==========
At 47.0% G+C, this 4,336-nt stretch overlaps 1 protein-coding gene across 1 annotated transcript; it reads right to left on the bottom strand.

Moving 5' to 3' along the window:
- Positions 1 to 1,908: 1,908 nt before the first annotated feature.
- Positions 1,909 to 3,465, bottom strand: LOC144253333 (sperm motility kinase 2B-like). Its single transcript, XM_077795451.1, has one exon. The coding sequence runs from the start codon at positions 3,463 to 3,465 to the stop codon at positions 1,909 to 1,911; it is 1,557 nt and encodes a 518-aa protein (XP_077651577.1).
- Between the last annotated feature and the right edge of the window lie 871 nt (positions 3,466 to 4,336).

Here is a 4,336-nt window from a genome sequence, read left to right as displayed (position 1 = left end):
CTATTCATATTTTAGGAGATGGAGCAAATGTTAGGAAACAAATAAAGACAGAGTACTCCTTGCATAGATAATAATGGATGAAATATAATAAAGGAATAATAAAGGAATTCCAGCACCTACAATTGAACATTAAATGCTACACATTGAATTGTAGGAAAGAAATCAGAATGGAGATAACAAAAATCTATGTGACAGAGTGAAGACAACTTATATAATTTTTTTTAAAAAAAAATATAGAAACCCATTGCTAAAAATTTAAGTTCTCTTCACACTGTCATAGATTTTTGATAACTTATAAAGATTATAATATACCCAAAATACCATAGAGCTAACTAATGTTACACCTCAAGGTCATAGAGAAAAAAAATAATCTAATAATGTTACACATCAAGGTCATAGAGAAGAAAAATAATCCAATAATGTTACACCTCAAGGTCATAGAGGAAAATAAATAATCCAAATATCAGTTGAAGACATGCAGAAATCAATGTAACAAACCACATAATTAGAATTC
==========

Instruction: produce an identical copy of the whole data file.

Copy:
At 47.0% G+C, this 4,336-nt stretch overlaps 1 protein-coding gene across 1 annotated transcript; it reads right to left on the bottom strand.

Moving 5' to 3' along the window:
- Positions 1 to 1,908: 1,908 nt before the first annotated feature.
- Positions 1,909 to 3,465, bottom strand: LOC144253333 (sperm motility kinase 2B-like). Its single transcript, XM_077795451.1, has one exon. The coding sequence runs from the start codon at positions 3,463 to 3,465 to the stop codon at positions 1,909 to 1,911; it is 1,557 nt and encodes a 518-aa protein (XP_077651577.1).
- Between the last annotated feature and the right edge of the window lie 871 nt (positions 3,466 to 4,336).

Here is a 4,336-nt window from a genome sequence, read left to right as displayed (position 1 = left end):
CTATTCATATTTTAGGAGATGGAGCAAATGTTAGGAAACAAATAAAGACAGAGTACTCCTTGCATAGATAATAATGGATGAAATATAATAAAGGAATAATAAAGGAATTCCAGCACCTACAATTGAACATTAAATGCTACACATTGAATTGTAGGAAAGAAATCAGAATGGAGATAACAAAAATCTATGTGACAGAGTGAAGACAACTTATATAATTTTTTTTAAAAAAAAATATAGAAACCCATTGCTAAAAATTTAAGTTCTCTTCACACTGTCATAGATTTTTGATAACTTATAAAGATTATAATATACCCAAAATACCATAGAGCTAACTAATGTTACACCTCAAGGTCATAGAGAAAAAAAATAATCTAATAATGTTACACATCAAGGTCATAGAGAAGAAAAATAATCCAATAATGTTACACCTCAAGGTCATAGAGGAAAATAAATAATCCAAATATCAGTTGAAGACATGCAGAAATCAATGTAACAAACCACATAATTAGAATTC